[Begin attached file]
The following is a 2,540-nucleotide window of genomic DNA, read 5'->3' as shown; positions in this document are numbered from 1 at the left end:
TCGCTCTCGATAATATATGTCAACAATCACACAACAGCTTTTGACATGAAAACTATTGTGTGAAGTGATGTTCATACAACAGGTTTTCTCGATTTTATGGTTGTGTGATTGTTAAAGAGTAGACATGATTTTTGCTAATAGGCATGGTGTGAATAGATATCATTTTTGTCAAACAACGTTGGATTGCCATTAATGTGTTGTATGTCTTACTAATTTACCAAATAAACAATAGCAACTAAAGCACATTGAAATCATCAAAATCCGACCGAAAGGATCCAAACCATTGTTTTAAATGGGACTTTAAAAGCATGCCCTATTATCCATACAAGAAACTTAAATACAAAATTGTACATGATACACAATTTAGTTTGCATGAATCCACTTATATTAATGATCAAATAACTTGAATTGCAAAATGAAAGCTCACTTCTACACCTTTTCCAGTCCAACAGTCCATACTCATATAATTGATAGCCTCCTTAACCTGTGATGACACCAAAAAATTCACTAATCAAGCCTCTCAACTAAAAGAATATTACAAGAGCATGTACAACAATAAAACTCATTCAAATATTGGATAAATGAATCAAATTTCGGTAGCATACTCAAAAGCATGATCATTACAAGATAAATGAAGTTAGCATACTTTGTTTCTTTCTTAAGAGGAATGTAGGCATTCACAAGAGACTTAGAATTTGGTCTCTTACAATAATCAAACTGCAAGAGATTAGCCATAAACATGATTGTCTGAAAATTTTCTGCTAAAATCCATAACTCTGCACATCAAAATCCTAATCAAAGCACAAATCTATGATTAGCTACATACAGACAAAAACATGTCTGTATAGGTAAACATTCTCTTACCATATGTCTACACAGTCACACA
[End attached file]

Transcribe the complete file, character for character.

The following is a 2,540-nucleotide window of genomic DNA, read 5'->3' as shown; positions in this document are numbered from 1 at the left end:
TCGCTCTCGATAATATATGTCAACAATCACACAACAGCTTTTGACATGAAAACTATTGTGTGAAGTGATGTTCATACAACAGGTTTTCTCGATTTTATGGTTGTGTGATTGTTAAAGAGTAGACATGATTTTTGCTAATAGGCATGGTGTGAATAGATATCATTTTTGTCAAACAACGTTGGATTGCCATTAATGTGTTGTATGTCTTACTAATTTACCAAATAAACAATAGCAACTAAAGCACATTGAAATCATCAAAATCCGACCGAAAGGATCCAAACCATTGTTTTAAATGGGACTTTAAAAGCATGCCCTATTATCCATACAAGAAACTTAAATACAAAATTGTACATGATACACAATTTAGTTTGCATGAATCCACTTATATTAATGATCAAATAACTTGAATTGCAAAATGAAAGCTCACTTCTACACCTTTTCCAGTCCAACAGTCCATACTCATATAATTGATAGCCTCCTTAACCTGTGATGACACCAAAAAATTCACTAATCAAGCCTCTCAACTAAAAGAATATTACAAGAGCATGTACAACAATAAAACTCATTCAAATATTGGATAAATGAATCAAATTTCGGTAGCATACTCAAAAGCATGATCATTACAAGATAAATGAAGTTAGCATACTTTGTTTCTTTCTTAAGAGGAATGTAGGCATTCACAAGAGACTTAGAATTTGGTCTCTTACAATAATCAAACTGCAAGAGATTAGCCATAAACATGATTGTCTGAAAATTTTCTGCTAAAATCCATAACTCTGCACATCAAAATCCTAATCAAAGCACAAATCTATGATTAGCTACATACAGACAAAAACATGTCTGTATAGGTAAACATTCTCTTACCATATGTCTACACAGTCACACA